Osage County Commissioner Ken Kuykendall said the commissioners had not only considered the price on the material specified, but also other types of oil offered by Vance in its bid.

“They bid three or four different things, so we could mix and match and so some of theirs were cheaper,” Kuykendall said. “And you were only one penny cheaper than them on one product, and their demmurage charge was $10 an hour less and demurrage does become an issue with us frequently. So when you look at demurrage and stuff, too, they were very close bids.”

Reddick noted that although the bid was one penny a gallon cheaper, it represented a $1,100 savings on 110,000 gallons. He said his company followed the bid specifications to submit the bid, and did not include other products because the county did not request bids on them. He said other counties are known to reject bids that don’t adhere to the bid specs, but his company could have offered other products, too. He said the demurrage charge is dependent on how long trucks need to wait to unload, and at the bid $10 extra per hour, the estimated 2o truckloads of materials would need to wait numerous hours to make up the difference in product cost.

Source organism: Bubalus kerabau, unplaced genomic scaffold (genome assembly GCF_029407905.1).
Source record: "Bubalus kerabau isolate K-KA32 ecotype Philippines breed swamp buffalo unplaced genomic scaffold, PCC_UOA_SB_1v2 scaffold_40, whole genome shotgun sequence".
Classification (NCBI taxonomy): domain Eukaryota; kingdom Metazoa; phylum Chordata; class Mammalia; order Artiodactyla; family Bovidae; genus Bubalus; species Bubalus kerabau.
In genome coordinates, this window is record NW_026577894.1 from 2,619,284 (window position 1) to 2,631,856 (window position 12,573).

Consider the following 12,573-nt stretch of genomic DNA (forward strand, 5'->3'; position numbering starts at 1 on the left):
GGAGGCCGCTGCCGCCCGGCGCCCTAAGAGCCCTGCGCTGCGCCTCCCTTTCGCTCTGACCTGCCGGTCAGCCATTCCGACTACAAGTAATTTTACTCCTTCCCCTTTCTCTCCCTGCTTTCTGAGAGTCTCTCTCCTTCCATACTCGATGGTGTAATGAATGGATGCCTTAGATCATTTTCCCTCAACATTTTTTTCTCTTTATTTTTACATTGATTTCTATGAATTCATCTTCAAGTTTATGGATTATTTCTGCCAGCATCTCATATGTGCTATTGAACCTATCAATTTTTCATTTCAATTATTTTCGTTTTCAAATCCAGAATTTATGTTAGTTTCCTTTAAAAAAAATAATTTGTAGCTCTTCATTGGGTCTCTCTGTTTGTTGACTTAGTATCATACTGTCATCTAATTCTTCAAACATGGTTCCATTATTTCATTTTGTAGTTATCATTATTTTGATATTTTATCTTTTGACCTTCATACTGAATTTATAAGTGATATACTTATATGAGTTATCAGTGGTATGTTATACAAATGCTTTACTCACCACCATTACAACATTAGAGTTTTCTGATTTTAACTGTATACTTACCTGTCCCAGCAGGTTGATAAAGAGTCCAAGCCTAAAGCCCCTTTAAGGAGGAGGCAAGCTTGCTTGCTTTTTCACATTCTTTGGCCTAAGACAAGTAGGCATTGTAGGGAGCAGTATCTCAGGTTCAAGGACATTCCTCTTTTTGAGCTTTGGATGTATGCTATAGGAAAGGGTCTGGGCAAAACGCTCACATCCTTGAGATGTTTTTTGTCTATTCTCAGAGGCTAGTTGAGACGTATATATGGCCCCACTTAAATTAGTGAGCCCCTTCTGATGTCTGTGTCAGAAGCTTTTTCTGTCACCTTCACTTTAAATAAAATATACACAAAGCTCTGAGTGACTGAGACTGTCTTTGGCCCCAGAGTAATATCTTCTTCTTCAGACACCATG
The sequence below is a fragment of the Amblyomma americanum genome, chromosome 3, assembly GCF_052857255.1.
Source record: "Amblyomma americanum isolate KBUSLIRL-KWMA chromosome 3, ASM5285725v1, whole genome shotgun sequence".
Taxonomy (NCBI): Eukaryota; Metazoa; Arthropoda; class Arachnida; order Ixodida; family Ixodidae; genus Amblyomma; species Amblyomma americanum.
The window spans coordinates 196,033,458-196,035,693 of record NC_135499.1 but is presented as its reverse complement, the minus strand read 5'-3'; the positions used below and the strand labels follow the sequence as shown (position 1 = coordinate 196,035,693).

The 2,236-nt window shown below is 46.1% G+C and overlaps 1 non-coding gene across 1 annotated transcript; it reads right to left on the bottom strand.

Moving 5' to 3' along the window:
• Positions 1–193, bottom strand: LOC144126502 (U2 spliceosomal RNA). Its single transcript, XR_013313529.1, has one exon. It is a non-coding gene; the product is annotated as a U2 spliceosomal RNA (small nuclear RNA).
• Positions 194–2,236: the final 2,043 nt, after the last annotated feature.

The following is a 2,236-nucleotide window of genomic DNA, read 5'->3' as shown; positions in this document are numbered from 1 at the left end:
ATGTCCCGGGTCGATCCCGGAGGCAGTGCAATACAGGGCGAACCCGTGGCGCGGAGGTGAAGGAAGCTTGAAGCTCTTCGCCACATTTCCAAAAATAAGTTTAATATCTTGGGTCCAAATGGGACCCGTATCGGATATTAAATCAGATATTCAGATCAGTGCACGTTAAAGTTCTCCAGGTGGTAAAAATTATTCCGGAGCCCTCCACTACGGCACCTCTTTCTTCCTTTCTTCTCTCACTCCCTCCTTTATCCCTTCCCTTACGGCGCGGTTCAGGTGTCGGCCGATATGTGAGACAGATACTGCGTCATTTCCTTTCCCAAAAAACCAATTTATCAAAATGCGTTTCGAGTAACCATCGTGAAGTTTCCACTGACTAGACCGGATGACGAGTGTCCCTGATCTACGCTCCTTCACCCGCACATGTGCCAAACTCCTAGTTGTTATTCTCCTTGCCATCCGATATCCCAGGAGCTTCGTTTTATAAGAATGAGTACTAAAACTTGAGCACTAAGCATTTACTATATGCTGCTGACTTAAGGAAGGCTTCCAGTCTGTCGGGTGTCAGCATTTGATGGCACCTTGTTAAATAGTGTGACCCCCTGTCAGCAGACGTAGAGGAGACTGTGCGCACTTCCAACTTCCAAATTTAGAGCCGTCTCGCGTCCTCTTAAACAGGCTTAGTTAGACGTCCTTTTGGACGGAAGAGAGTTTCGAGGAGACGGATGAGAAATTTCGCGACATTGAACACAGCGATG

County counselor Caleb Crook defended the commissioners’ decision, saying all of the information provided by the companies was equally considered.

“This was most reasonable value bid and savings based on commissioners’ analysis with advice of road and bridge supervisor, and with demurrage put in and ability to use other chemicals as part of same price,” Crook said. “And frankly the history of problems with delivery of material was considered.”

“There’s been no history,” Reddick said.